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Old 2013-02-18, 12:08   Link #1
darktruth
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Anime Voice-Acting Classes with Industry Professionals

Recently completed a beginners course for a Japanese anime voice-acting class with Yuko Miyamura, who is most famous for the role of Asuka from Evangelion, and had a rather pleasant experience in learning just some of the basics and foundations when it comes to preparing for voice-acting roles. (e.g. tongue-twisters, voice projections and pronunciations)

The course was just 2 hour classes that ran for two weeks and at the end of it we got to record a really short scene from Evangelion with Yuko, which we will receive our own copy on DVD soon along with a certificate and class photo containing her autograph (we weren't allowed to take individual photos with her due to management restrictions though). I took on the role of Kensuke but enjoyed testing out my nasally voice for Toji trying to imitate the Kansai dialect haha.

I will make a more detailed post on my blog once I receive my copy of the DVD along with the other items, but having gotten just some small experience with anime voice-acting now I was wondering if any other people have done some similar classes that focuses on anime voice-acting with help from industry professionals or know if these types of classes exist in their country? (Either with the Japanese or English dub voice actors)
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Old 2013-02-18, 13:01   Link #2
TinyRedLeaf
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A certain forum member just graduated from voice-acting school in Tokyo over the weekend (Feb 16, 2013), the culmination of many years of extremely hard work, made that much more remarkable because of the member's background.

So... the short answer is, yes. I know at least one person here who had similar classes and more. That's about all I can say.
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Old 2013-02-18, 13:07   Link #3
Kudryavka
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Wow, that's really cool.

I always wondered what it takes to be a voice actor. The specifics.
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Old 2013-02-18, 13:58   Link #4
TinyRedLeaf
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darktruth can probably give you the specifics. What I remember from conversations is that the Japanese approach to voice acting is fundamentally different from that of Hollywood's.

For a start, it's very easy to broadly classify the types of characters you play, simply because of the peculiar features of the Japanese language. For example, children speak in a certain way. Boys use certain words that girls never do, and vice versa. Punks and delinquents use a very specific slang. Respectable gentleman and ladies speak in formalities. This usually means that Japanese voice actors don't have to work as hard as Hollywood voice actors to make their characters distinctive. The manner and patterns of speech already serve to identify a character's personality, for example.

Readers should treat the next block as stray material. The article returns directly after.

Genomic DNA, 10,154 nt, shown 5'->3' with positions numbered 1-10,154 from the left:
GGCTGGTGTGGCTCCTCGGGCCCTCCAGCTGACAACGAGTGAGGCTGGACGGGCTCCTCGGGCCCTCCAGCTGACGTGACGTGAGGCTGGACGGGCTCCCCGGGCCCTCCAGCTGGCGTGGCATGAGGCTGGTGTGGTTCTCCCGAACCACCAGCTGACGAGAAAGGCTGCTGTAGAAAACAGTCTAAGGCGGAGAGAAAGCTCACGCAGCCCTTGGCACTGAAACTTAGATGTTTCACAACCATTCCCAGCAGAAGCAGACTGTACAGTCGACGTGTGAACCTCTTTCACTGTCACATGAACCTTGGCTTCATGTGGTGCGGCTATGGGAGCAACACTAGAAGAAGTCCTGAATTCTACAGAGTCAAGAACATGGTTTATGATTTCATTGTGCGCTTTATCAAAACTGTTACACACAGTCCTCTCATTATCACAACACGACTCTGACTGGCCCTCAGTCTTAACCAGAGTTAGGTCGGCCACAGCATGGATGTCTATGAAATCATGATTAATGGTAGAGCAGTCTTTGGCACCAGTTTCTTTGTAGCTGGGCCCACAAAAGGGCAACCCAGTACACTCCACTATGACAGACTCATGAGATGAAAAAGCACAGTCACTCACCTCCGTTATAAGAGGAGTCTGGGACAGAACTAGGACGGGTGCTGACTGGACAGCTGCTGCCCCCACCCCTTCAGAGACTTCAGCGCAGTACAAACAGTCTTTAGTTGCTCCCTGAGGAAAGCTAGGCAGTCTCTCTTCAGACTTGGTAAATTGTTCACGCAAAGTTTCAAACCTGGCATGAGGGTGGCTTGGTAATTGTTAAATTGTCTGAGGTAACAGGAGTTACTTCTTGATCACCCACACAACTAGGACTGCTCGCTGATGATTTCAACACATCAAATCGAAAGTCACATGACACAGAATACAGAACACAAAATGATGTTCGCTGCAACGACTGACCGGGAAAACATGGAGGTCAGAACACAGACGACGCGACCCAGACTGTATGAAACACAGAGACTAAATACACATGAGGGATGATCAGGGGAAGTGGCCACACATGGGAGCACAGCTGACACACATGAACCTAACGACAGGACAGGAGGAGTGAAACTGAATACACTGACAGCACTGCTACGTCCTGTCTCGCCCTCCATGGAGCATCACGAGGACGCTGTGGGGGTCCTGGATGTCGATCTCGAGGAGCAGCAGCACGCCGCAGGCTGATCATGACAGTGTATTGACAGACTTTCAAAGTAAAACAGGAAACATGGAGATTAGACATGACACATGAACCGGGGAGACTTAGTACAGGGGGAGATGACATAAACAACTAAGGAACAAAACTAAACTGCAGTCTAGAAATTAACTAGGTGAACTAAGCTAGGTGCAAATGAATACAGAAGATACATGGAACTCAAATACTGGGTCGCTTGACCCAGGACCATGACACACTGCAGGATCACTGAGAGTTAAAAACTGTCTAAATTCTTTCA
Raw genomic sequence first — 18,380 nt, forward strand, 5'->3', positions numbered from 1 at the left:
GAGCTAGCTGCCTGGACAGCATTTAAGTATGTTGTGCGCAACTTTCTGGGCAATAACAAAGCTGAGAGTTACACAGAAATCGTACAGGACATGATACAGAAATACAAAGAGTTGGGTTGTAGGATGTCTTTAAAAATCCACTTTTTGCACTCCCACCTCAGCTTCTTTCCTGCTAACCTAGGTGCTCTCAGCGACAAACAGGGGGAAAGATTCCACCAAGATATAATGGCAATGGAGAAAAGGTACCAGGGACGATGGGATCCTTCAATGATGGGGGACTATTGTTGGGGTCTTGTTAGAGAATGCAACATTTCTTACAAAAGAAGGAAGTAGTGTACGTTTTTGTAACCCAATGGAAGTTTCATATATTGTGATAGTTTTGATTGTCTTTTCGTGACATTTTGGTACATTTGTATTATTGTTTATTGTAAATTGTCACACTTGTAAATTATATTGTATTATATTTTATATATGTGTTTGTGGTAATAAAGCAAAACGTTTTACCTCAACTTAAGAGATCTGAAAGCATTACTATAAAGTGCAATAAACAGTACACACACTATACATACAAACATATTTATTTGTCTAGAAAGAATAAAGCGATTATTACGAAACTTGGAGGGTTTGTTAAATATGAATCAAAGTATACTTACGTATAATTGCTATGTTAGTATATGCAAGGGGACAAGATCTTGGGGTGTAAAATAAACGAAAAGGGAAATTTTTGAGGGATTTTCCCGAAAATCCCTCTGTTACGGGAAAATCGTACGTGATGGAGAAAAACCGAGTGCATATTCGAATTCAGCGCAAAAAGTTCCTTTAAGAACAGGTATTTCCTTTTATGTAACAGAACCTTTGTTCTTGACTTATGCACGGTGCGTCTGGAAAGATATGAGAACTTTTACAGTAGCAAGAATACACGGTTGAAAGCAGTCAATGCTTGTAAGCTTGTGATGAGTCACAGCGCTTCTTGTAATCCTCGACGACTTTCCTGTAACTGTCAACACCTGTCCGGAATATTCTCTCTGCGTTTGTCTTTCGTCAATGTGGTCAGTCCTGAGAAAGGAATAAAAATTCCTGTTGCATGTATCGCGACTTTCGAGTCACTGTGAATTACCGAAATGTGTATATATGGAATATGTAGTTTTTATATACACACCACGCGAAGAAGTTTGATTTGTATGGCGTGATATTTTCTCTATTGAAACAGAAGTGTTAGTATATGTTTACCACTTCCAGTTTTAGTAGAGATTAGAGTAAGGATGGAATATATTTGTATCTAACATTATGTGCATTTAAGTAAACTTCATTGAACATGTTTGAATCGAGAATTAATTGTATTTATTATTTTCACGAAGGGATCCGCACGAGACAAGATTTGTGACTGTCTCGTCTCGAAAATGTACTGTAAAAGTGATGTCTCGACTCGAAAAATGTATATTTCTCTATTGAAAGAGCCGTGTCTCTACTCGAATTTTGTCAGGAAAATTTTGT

Secondly, the techniques are different. If you've ever watched Hollywood voice-acting in "making of" documentaries, you'll notice that the actors express themselves physically as they act. In contrast, Japanese voice actors stand or sit still most of the time during their recording sessions. They act purely based on the character image in their heads. I can't say for sure if either approach produces different results, just that the approach to acting is completely opposite.

That is also very apparent in the way the voice cast performs. Hollywood voice actors usually perform individually in confined sound rooms. In contrast, Japanese voice cast often perform together in a sound stage. That gives them the chance to play off each other as they voice their characters, an advantage not often enjoyed in Hollywood.

Not sure if I recalled the above accurately. If anyone knows better, feel free to correct me.
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Old 2013-02-19, 02:14   Link #5
darktruth
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Most of what TinyRedLeaf mentioned were taught in the class, however, the Japanese voice actors do express themselves physically just like Hollywood when recording from what Yuko told us. Maybe recent times have changed and most of the current voice actors in Japan prefer to stand still when they do it, but in the past they did use body movements in voice-acting to project what their characters were saying, probably for intense scenes or ones that contains a lot of action.

Also, a lot of the times the seiyuus share the mics when recording where they would stand in a line while holding the script and move across when their characters were done speaking to let the next person step in and record their lines. Often it would involve a lot of stepping back and forth which, as mentioned, gives the voice actors the opportunity to play off with each other to simulate what would be happening with the scene they're recording.